F.H. Collins gets a design do over

It's back to the drawing board for the new F.H. Collins school. The government announced on Monday that it is trashing the current design and starting over because the price tag for the new building is too high.

It’s back to the drawing board for the new F.H. Collins school.

The government announced on Monday that it is trashing the current design and starting over because the price tag for the new building is too high. When bids on the construction contracts were unsealed last week, the lowest was almost $10 million higher than the government had budgeted for.

“We can do a lot with $10 million, including continue to deliver more clean water, build more housing for seniors, continued delivered health care for Yukoners, build roads or bridges, and quite honestly have money to build other schools,” said Premier Darrell Pasloksi.

Instead, the government will build a “campus-style” facility with one central building and a number of satellites. The new school will borrow construction designs from schools in other jurisdictions, though exactly which designs will be used hasn’t been decided.

Education Minister Scott Kent said that whatever new design is chosen will have to be updated to meet the Yukon’s challenging weather conditions. The decision will lean on information gathered during consultations for the now-defunct design, but he won’t be reinstating the building advisory committee, which was disbanded in November.

“We have an awful lot of information from the fairly extensive process that was brought forward at the front end. We will of course work with the school council and other members of the school community as we look to make sure that the design of the school will fit in with the programming that is contemplated,” Kent said.

The new plans aren’t expect to leave students without a gym during construction, as the old plans would have.

The new facility won’t be built within the footprint of the existing school, as previously planned, so there will be no disruption of classes during the construction period.

As for the time frame, Kent said this latest hiccup could set the project back another year.

“Well, obviously, we’re still aiming for August of 2015. It could be 2016, but we’ll know a little more in the coming months as the project unfolds and we’re able to get a sense for how quickly we’re able to add those Yukon elements to the project designs,” Kent said.

To date, the territory has spent about $5 million on work to build the new school. Government officials contend that some of this spending went towards general planning that could still be applied to the new design.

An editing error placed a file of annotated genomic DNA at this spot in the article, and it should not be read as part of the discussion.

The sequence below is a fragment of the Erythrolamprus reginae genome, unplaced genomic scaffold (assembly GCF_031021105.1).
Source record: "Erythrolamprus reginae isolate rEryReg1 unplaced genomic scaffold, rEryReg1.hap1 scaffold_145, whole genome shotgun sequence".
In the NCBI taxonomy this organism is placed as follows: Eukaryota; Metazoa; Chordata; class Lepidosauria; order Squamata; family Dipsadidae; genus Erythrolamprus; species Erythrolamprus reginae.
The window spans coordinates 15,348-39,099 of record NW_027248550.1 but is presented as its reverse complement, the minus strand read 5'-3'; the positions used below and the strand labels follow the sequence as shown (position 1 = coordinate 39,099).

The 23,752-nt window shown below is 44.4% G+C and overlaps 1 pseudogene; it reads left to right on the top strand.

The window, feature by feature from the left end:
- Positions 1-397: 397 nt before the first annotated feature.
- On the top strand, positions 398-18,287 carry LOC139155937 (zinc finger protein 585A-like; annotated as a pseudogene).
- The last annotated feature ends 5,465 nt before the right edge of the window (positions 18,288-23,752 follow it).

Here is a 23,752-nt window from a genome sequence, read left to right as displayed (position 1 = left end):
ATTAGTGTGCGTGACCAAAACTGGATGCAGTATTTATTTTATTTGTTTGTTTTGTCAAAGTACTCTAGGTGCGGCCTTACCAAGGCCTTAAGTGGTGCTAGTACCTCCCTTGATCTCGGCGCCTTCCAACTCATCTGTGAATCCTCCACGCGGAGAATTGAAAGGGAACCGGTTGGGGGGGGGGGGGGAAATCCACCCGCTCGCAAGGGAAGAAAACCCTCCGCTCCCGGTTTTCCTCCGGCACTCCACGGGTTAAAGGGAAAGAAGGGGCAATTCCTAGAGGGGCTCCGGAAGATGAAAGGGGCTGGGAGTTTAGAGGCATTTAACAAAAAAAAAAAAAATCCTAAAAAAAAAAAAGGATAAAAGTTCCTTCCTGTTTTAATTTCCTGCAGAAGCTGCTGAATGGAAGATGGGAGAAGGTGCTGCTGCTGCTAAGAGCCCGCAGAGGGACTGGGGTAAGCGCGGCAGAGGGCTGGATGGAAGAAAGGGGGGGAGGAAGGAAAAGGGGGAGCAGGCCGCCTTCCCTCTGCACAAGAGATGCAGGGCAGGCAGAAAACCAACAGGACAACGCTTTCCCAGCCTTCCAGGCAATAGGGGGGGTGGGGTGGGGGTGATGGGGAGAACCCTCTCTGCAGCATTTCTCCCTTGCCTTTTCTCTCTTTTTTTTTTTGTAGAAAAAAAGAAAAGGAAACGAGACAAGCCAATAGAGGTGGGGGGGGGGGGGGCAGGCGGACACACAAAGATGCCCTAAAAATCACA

When asked how the government could have miscalculated the costs so dramatically, Pasloski said that, essentially, he doesn’t know.

“This project had two independent estimators look at the project designs and give us their estimates. Both of those estimates were very close to one another. We can’t speculate why in this case the bids came in significantly – over 20 per cent – higher than what was estimated,” he said.

Liberal MLA Sandy Silver said he is exasperated with the latest in a series of stumbles the government has made on this and other major infrastructure projects in the territory.

“Well you can guess what’s going on in my mind, especially after the auditor general came out with that damning report (on the Watson Lake and Dawson City hospital projects) that a $72-million spend was politically motivated to begin with. Clearly there’s a problem inside the system,” Silver said.

Silver pointed to the much-ballyhooed sod-turning ceremony during the last election campaign, during which a smiling Pasloski stood next to a sign promising the new school would be delivered by this summer.

“When the initial conversations were going on and they decided to go with the glass-window modern art design looking building, at that point they scrapped the idea for a campus-style build. How far back down that rabbit hole are we going? If it was scrapped to begin with, why is it a good idea going forward?” Silver asked.

Silver said that rather than simply scrapping the project and importing a building design from Outside, the government should take the opportunity to look at the needs of Yukoners and Yukon businesses, especially the mining sector, and build a facility to accommodate that.

“My concern goes back to the tech and trade wing. I hope that if they do a campus-style build, the government realizes the necessity for modernizing that part of the current school,” Silver said, adding that the new F.H. Collins could be designed to work more closely with the Yukon College’s trades and mine training programs.

When the tenders for the now-defunct design went out, the project had a total budget of $56 million, with $38.6 million for construction. The lowest bid for construction – from B.C.-based EllisDon Corp. was nearly $48 million. There have been many delays with the project including a battle last fall over whether to provide a temporary gym, and the tenders themselves had over a dozen addenda added during the process.

Contact Jesse Winter at jessew@yukon-news.com